Lohrenz and Bray (SPE No. 792, 1964) discovered the exponential distribution by carbon number of P7+ pseudo-components in unaltered petroleums. Kissin (Geochimica et Cosmochimica Acta, 1987, p2445) extended the concept to describe an identical distribution exhibited by normal-alkanes, the principal components.

    Exponential series exhibit a constant inter-member ratio. In any unaltered petroleum (reservoir fluid), commencing at P6, the concentration ratio P6/P7 equals P7/P8 which equals P8/P9, and so on, to beyond P30/P31. Values of such ratios increase with the maturity of the oil. Representative values range from 1.08 to 1.17. The ratio value is termed a Slope Factor .

    Slope Factors, (SF), can be conveniently determined by curve fitting, employing a statistical-plotting package such as "Kaleidagraph" (Synergy.com). Tabulating molar percent, y, and the associated carbon number, x, for the reservoir fluid analysis of interest, selecting "Curve Fitting, Exponential", an equation of the following form is returned:

    y = A.e^(-a.x) ......... Eqn. 5

    where A defines an intercept, e is the base of natural logarithms raised to the power of (-a.x). Solutions yield mole percent of the pseudo-component y, of carbon number x.

    The relevant Slope Factor is extracted from Eqn. 5 by evaluating e to the power of a, dropping the negative sign. In this way Slope Factors are rendered as values greater than unity, rather than as decimal fractions, characteristic of an increasing series. The conceptual reason for doing this involves two factors. Firstly, low carbon number components are generated in increasing concentrations by the thermal cracking of those of higher carbon number, suggestive of an increasing series. Secondly, visualizing a reservoir fluid composition from P30 to lower carbon numbers, the following equations obtain:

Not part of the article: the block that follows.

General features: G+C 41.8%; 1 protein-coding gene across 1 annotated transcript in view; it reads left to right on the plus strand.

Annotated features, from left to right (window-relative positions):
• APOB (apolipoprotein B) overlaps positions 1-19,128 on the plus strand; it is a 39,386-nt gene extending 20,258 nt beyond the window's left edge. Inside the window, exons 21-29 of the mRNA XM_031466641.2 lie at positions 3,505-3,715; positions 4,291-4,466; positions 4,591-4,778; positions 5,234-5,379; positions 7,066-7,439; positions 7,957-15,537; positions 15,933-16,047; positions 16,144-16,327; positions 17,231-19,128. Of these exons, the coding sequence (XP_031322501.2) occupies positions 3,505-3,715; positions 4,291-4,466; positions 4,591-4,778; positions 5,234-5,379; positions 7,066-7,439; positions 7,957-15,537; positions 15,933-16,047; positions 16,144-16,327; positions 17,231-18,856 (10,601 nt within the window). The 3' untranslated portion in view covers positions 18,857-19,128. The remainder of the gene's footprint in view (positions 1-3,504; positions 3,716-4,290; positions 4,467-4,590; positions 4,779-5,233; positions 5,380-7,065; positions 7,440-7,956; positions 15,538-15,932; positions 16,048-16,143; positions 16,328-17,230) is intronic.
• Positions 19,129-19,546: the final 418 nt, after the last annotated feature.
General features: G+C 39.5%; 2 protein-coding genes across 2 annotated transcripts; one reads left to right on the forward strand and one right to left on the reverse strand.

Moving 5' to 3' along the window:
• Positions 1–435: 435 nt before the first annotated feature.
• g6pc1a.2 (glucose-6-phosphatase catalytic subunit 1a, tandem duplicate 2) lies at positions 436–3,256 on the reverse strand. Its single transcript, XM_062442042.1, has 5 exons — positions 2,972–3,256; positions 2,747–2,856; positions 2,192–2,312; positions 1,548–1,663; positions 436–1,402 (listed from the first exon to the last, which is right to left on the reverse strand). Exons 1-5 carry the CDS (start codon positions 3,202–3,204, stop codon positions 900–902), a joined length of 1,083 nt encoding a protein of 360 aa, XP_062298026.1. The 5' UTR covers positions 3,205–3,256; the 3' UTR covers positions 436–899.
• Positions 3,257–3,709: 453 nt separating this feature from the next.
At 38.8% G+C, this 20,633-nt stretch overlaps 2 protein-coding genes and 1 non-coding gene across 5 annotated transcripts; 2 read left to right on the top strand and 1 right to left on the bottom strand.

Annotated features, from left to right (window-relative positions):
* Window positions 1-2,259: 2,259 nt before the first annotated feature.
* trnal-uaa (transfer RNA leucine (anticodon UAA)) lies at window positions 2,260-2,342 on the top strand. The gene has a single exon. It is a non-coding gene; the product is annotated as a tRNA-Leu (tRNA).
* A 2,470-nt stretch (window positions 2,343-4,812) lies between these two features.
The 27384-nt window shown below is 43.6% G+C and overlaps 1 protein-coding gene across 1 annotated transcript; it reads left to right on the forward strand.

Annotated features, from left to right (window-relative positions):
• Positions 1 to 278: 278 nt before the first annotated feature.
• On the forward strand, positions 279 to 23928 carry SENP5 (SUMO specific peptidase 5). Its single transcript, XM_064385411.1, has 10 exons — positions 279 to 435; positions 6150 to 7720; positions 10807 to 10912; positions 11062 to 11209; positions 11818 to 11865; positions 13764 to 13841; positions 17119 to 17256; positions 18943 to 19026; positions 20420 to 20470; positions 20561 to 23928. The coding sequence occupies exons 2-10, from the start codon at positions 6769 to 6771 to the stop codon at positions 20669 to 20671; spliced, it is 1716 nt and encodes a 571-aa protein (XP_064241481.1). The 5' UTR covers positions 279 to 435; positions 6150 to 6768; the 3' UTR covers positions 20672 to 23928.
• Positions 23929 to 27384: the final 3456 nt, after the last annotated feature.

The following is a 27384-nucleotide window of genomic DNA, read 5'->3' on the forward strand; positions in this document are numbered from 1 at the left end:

P29 = P30.(SFP15-P25)) Eqn. 6

    P28 = P30.(SFP15-P25))^2 Eqn. 7

    P27 = P30.(SFP15-P25))^3 Eqn. 8

    .

    Thus, given any reference concentration, here P30, any other can be calculated by a multiplication involving the appropriate power of the Slope Factor. Relationships of his type can be employed in calculating amounts of components removed by alteration.

    SLOPE FACTOR RANGES

    An unaltered oil exhibits several exponential concentration series possessing differing SF values. Commencing at C1, the concentration of methane behaves independently, is not included in an exponential series, and commonly exhibits values between 20 and 40 mole percent. The concentrations of ethane, propane, P4 (equaling the sum of n- and isobutane) and P5 (comprising the pentanes) form an exponential series represented by the slope factor (Thompson, 2002):